2019, Classmates!

Take care of yourselves tonight and tomorrow and the days after. You all have something to offer, but do not think it has to do with size.

Stay away from humiliating the marginalised, your neighbour and the person across the ocean; this ickiness is something I have seen much of this year. It is difficult to practice love, however, by steering away from the easiness of liking and sharing, you have already shown you can go further. I am not saying you cannot find humour in the odd bits, be careful of the intent.

Please, be one of the good ones. I love you all and know you can go beyond the clickbait. You will help make 2019 better for all of us.

“Oh, Wendy, you’re rather dire at the end of the year,” you say. No, I am hopeful the following year will be better on a human contact level. I cannot control interest rates, voter apathy, world economic markets and the next music craze, but I can control how I react to the events that unfold. Oppression begins (in one way) with the breakdown of the human spirit. People are driven to look after themselves, and though well-meaning, ultimately forget the ones who cannot take care of their basic needs.

On Facebook, I have asked my friends to reconsider sharing videos and photos that humiliate (sometimes unsuspecting) people. I ask this of you as well. Consider the subject and also consider the producer. I know a few of my collective couldn’t care less about the people in the video or photo, only the reaction, the positive response, from friends who “like that kinda thing”. We need to change that.

We are better than that. I sure have a ways to go in what I talk about and the process I take, and I will not deny that. I can be the right Grumpy Gus. Like right now. I will be taking a break for a while and take stock of what is essential. Maybe in that time, people will understand Jeremy Corbyn is not Godzilla.

Have a safe and Happy New Year, my dear ones.

Here Goes Everything

Within the last three days we have heard and read about the deaths of Kate Spade – fashion designer – and Anthony Bourdain – chef. Both took their own lives, it has been reported.

I am not familiar with the work of both these souls, but I am not removed from feeling compassion, empathy and sympathy. I have been reading comments from disgruntled people asking “why it is important to broadcast their deaths when thousands of others end their lives with no mention in the paper or the Internet?”

I used to ask that question until I was almost a statistic.

Losing someone to suicide is devastating, I fully understand. I only want those in the sphere to know what it is like to be in that place to almost choose to end it all. I can say with all certainty it is a conversation that most avoid. You guys, I see the posts regarding suicide prevention day in/day out, yet the conversation door gets shut with a thud when I mention I survived an attempt. Mental illness only seems to be suffered by those who have not tried or those who have died.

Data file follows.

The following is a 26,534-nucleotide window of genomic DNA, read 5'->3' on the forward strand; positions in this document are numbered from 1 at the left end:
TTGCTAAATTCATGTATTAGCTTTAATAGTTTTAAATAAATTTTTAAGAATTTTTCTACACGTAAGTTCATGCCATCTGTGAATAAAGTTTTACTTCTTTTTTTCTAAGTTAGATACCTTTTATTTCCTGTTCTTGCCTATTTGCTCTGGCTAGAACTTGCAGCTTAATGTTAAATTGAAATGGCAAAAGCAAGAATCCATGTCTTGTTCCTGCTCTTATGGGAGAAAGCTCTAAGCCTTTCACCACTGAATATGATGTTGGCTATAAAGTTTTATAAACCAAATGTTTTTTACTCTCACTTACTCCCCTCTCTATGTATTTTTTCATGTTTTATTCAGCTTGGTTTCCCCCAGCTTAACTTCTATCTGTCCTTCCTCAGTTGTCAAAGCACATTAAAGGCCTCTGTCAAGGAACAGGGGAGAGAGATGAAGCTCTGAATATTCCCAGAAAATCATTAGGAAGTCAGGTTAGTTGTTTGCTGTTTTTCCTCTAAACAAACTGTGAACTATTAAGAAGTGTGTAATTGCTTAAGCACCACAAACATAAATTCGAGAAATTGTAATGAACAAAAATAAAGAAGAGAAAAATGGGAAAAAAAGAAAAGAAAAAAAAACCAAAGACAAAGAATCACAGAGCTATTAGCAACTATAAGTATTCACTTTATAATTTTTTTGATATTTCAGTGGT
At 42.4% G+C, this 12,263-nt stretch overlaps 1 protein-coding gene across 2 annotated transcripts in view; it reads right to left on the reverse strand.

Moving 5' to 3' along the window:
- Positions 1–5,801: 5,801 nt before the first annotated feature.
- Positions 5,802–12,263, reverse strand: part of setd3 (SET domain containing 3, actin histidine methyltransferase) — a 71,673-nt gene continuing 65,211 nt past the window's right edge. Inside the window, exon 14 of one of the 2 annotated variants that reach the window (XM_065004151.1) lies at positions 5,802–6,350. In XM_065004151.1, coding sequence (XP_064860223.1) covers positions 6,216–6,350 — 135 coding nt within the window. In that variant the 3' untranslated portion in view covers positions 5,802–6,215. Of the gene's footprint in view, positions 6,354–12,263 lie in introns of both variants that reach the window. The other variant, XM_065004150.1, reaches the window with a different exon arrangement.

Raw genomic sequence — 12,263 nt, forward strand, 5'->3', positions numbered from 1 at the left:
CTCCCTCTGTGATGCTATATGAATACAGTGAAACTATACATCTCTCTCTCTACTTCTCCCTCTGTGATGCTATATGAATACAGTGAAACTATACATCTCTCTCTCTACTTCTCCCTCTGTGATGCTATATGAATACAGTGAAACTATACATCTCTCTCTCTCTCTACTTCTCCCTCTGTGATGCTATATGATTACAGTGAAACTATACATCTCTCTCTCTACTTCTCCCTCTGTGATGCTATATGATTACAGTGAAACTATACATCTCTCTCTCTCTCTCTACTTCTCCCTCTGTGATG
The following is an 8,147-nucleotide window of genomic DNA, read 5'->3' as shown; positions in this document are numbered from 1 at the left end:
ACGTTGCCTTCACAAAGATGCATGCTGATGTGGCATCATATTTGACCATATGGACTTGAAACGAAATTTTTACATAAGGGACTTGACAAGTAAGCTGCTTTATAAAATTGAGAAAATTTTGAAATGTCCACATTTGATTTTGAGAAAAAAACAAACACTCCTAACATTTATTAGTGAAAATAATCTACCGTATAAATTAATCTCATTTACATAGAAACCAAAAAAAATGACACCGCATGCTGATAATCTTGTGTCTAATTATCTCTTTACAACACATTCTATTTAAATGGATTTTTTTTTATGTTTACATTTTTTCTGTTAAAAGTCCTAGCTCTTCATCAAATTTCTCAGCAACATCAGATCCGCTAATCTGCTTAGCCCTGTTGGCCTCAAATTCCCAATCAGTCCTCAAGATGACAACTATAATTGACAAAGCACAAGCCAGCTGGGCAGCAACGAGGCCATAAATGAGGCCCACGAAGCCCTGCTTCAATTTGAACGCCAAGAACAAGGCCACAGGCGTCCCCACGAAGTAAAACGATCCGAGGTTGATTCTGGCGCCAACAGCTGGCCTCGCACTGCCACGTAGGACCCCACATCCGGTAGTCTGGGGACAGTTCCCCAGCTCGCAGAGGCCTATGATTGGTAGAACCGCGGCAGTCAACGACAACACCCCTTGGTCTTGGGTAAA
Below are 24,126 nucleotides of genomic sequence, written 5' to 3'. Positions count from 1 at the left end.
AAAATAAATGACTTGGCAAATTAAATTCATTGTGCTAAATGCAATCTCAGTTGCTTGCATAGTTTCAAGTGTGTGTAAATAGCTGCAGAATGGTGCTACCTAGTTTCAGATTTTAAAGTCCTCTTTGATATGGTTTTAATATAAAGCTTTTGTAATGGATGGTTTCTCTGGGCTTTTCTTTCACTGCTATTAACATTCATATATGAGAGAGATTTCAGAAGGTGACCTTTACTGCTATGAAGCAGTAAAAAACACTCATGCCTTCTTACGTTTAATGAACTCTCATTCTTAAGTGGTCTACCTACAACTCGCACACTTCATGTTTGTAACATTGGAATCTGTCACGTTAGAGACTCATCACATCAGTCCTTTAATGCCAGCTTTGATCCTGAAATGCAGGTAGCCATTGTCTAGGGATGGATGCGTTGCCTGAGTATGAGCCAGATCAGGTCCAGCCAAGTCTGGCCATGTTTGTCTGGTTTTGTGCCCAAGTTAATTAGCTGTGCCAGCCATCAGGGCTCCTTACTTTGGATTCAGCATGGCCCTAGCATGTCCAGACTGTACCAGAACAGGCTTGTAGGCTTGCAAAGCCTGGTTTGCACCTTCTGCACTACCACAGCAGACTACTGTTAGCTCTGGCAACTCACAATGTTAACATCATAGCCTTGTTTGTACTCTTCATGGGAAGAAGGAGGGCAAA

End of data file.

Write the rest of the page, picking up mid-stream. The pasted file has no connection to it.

I am part of this conversation, please remember that. With the help of a talk with a friend I am still here.

That breaks my heart.

I believe the presentation of someone admitting a failing moment is hard to respond to. How do you answer? What do you say? I find it easier to deal with someone who announces they have survived cancer treatment. Don’t be like my dad and say, “get some help, as I don’t want to read in the paper that you jumped off a bridge.” One good friend told me that he was glad I stayed. That comment I want to get made into a tattoo.

There are so many emotions involved in dealing with suicide. I look back at the moment my friend told me I mattered and it seems like a dream. I go to that other place every now and then but I always make it back to home. I do not call that moment the “black dog”. I refuse. Black dogs (and most black coloured animals) are usually the last chosen animals to be adopted from an animal shelter. I am not allowing my mental illness to be tagged with animals that are marginalised due to the colour of their fur.

In April 1975 (at the age of nine months) my mother found me unconscious in my crib. I was rushed to the hospital and after a few days of bickering, the doctor administrating my care was finally allowed to test me for diabetes. It was positive. Forty- three years later (after a bitter telephone argument with my mother and three years after my decision to not kill myself) she said this:

“I found you unconscious in your crib and took you to the hospital,” (I thanked her, obviously,) “I could have let you die but I chose not to.” Those words alone do worry me somewhat, as it implies a moment of questioning.

She chose to save my life. I almost chose to unsave it. Now, more than ever, I need to keep this body and mind going. I am going through not nice things right now, yet I am reminded daily of those who think I am worth keeping.

All I ask is for you to consider the struggle it takes to keep going for someone who almost gave up.